Hi y’all. I’m late to the party as I was on deadline all day, but have been keeping close tabs on the Convo from afar, and just wiggling to jump in. I’m thrilled to be included in this discussion with four of the best of what I consider real film bloggers, graphomaniacal culture mavens whose cinephilia – nay, cinephagia – puts my own modest and infrequently-updated efforts to shame. To judge by your sites, you seem to keep up with everything, see everything, blog everything – and for free! In so doing, you’ve definitely put Baby in the corner – I’ve probably kept up with movies less in 2004 than any year in the past decade, just because I’ve had to do so much TV-watching for my job.
I’ll leave behind the methodological question of film blogging vs. film criticism for now – to me, having a website was always just a way to be able to talk about movies for longer than any of my friends would let me. As for “snake-hipped wordslingers” (assuming that epithet does refer to bloggers and not, as I supposed, young professional critics), I’m going to choose to take it as a compliment that anyone, by any stretch of the imagination, would refer to me as “snake-hipped.” And “word-slinger?” Hell yeah, motherfuckers! You better duck, ‘cause here come some words right now:
Everyone talks about what a great year for movies this was, but it had its share of disappointments as well: for me, some might include The Dreamers,The Manchurian Candidate, The Terminal, The Stepford Wives, We Don’t Live Here Anymore, The Life Aquatic, Closer, Collateral. And those are just movies one might have reasonably expected to be good. There were also the obvious, foreordained dogs like Alexander, Troy (please, someone tell me Hollywood hasn’t gone on a classical-epic jag),The Alamo (insert remember-the-Alamo joke here), The Village, and Van Helsing. (I haven’t seen the last two, but I’ll take everyone in the universe’s word for it: they blew.)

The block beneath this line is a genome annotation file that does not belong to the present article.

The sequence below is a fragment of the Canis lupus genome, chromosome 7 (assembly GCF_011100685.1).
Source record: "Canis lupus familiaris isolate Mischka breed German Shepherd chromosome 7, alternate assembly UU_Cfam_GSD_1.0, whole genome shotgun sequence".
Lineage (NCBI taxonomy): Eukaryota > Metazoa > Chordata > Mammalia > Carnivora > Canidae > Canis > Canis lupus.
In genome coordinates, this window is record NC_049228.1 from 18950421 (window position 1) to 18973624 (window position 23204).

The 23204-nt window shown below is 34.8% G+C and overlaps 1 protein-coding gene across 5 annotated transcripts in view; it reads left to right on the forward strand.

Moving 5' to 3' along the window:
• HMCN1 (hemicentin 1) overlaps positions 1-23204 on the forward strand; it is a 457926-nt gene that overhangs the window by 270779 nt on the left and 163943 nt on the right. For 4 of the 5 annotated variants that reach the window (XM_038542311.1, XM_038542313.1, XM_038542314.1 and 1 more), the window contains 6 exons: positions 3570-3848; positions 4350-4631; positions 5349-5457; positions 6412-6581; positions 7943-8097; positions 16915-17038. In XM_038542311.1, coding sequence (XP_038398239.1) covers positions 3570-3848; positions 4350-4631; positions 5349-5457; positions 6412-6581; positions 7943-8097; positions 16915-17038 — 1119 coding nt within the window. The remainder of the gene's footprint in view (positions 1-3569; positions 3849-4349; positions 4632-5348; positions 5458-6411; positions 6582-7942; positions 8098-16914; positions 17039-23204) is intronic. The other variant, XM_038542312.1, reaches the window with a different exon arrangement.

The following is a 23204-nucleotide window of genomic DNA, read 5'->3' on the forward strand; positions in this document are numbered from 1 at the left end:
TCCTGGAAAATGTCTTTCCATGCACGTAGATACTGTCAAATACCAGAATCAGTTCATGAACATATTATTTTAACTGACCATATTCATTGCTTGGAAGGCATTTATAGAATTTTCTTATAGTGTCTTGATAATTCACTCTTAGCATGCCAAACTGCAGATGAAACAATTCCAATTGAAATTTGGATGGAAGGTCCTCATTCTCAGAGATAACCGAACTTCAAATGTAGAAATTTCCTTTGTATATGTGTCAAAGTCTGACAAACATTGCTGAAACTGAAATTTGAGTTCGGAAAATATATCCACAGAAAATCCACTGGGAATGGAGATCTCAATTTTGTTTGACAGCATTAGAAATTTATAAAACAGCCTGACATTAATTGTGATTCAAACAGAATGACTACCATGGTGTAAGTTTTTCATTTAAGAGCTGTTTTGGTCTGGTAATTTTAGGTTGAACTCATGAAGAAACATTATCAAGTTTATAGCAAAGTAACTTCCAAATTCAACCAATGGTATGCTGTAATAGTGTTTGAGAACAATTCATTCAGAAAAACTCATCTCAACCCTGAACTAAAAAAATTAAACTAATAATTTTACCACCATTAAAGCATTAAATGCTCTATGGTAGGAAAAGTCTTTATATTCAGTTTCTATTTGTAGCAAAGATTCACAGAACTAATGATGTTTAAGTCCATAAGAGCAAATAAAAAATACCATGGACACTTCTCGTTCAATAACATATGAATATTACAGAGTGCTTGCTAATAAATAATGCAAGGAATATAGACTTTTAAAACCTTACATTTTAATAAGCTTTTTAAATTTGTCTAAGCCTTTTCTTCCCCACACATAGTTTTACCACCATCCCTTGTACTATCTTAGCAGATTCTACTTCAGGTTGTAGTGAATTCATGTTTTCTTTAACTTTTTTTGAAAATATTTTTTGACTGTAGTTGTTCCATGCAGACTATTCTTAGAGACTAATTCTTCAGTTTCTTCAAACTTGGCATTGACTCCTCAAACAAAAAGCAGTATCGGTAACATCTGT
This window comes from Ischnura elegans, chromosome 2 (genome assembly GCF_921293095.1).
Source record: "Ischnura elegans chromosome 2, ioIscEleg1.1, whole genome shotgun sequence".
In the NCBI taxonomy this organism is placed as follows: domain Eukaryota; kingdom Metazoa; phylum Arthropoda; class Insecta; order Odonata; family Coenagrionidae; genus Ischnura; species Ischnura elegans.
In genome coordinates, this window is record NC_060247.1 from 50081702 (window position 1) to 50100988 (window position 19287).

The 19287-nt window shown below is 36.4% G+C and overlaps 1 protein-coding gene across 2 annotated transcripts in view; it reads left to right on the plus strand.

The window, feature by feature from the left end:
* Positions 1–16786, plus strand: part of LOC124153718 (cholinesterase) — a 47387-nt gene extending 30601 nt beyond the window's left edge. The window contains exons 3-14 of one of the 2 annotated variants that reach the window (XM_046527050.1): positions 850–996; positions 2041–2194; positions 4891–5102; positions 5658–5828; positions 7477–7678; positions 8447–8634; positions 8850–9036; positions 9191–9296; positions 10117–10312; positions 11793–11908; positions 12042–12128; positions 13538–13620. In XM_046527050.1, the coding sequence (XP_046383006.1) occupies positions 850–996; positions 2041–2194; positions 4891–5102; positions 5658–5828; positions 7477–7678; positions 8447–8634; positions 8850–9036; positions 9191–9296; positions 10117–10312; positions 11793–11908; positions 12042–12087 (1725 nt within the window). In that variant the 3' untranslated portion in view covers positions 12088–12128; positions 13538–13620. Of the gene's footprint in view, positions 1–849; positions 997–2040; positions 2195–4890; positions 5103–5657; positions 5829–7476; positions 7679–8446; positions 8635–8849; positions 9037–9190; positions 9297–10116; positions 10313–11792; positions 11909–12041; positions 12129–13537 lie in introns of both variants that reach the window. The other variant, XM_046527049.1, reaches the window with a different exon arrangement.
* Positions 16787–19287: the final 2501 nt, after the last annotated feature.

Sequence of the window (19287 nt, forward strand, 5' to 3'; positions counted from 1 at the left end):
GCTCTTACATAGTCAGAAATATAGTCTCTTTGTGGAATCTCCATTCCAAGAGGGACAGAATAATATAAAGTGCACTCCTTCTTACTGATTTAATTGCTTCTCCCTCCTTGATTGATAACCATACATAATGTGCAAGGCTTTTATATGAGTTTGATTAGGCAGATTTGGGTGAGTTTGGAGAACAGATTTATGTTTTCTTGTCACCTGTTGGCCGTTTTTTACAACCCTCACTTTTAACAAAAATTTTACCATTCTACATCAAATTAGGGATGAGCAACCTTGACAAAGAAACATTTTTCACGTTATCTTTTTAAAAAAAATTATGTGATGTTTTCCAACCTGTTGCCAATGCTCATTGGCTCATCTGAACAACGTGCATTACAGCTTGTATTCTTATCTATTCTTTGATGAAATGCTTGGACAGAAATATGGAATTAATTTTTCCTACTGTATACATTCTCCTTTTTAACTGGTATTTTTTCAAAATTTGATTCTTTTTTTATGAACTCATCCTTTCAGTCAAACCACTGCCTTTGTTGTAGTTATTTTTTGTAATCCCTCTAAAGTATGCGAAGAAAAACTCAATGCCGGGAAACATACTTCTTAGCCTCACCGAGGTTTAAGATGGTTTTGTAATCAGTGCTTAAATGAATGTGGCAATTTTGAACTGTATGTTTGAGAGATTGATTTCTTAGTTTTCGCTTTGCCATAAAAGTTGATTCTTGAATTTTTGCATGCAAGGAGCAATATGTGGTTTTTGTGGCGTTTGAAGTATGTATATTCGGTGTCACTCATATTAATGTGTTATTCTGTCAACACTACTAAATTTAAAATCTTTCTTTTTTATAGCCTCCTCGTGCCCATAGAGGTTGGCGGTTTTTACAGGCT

I think what this really was a great year for – record-breakingly great – was talking about movies. David’s right, it was the Year of Arguing Dangerously. As crudely broad-brushed and depressing as many of the debates about politics, and movies, and politics-through-movies often became, it was somehow galvanizing that they were happening at all. Remember that period in early spring, when everyone was talking about The Passion? (After I saw it, I went out with a group of ten people, who shouted each other down over spaghetti for hours.) And then in summer, everyone was talking about Michael Moore (usually in loud voices, ignoring their interlocuters, their margarita sloshing over the sides of their glass.) And of course, in the fall, it was the election, finding its way into every conversation, every metaphor, every meal. It’s like the Chinese curse about living in interesting times – that was 2004.
I’m not usually much of a list-maker, but since they’re wonderful for stirring up the blood, here’s a quickly assembled one, in alphabetical order, and with apologies to all the probably-fabulous movies I haven’t seen:
Eternal Sunshine of the Spotless Mind
Goodbye, Dragon Inn
Los Angeles Plays Itself
Touching the Void
The Weeping Meadow
As readers of my site know, I’m also very fond of I ♥ Huckabees, but I wouldn’t put it on a ten-best list because I think it’s too much of an acquired taste. In other words, I wouldn’t know how to persuade anyone to like it; I just do. Haven’t yet seen The Aviator or Million Dollar Baby – I may actually rush out and do so before the Conversation is up, just to be able to opine on these 800-lb, Oscar-seeking gorillas.
Now, Filmbrain, honey, let’s talk about your list:The Brown Bunny as #11 film of the year? A choice this audacious puts the burden of proof on you. To me, this film was Gallo’s Folly, a murky, visually uninteresting ripoff of Two-Lane Blacktop, with all the wrong casting (I know Warren Oates, and Mr. Gallo, you’re no Warren Oates) and none of the wit. (Though I did love Chloe Sevigny’s outfit at the end, for the brief span of time in which she had it on.) And Closer as #7? Wait – are you one of those Natalie Portman guys, whose knees go buttery every time she pees pink lemonade? (If so, you’d be in good company: Anthony Lane says, “Her beauty is by now so extreme that its sole purpose is the feeding of obsession.”) What did you think of Garden State?
In closing, and just to keep the conversation lively, I’m going to throw out some of the hot-button film titles of the year, like a kid shouting swear words at the table just to get a reaction: The Dreamers. Dogville. Passion of the Christ. Fahrenheit 9/11. I ♥ Huckabees. Discuss.
(Now that I’m ready to post, I see that the Conversation has bi- or trifurcated into all sorts of interesting digressions: Television? The auteur theory? I’m on it. But first let me get this post in edgewise.)